Lyceum Bowling League results

first_imgIn team results: John’s Midtown Tavern took 5 points from Dworzanski’s Funeral Home; Fryczynski’s Funeral Home took 5 points from Supreme Tours; I.B.E.W. Local 94 took 4 points from Amspec Services.Results of the Mount Carmel Lyceum bowling league from February 28th are as follows:Individual high games for the week went to: John McCollum 253; Jack Nilan 247; David Magarban 237; Artie Bernard Jr. 232; Steve Mallardi Jr. 226; Robert Lesiak 221; Adam Konecko 201; Al Gill 196; Ed Lubach Sr. 192; Ed Lubach Jr. 189; Harry Ashe 182; Frank Polomski 144.In team results: Supreme Tours took 7 points from Amspec Services; Fryczynski’s Funeral Home took 5 points from John’s Midtown Tavern; Dworzanski’s Funeral Home took 5 points from I.B.E.W. Local 94. Results of the Mount Carmel Lyceum bowling league from February 21st are as follows:Individual high games for the week went to: John McCollum 234; Harry Ashe 212; Adam Konecko 200; Artie Bernard Jr. 197; Steve Mallardi Jr. 197; Robert Magarban 194; Robert Lesiak 193; Al Gill 189; Ed Lubach Sr. 177; Frank Polomski 158; Frank Giovinazzo 151.last_img read more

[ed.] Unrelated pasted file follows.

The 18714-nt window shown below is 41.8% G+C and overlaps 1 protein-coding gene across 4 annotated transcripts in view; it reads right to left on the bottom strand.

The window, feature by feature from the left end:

Lockdowns, Round 2: A New Virus Surge Prompts Restrictions, and Pushback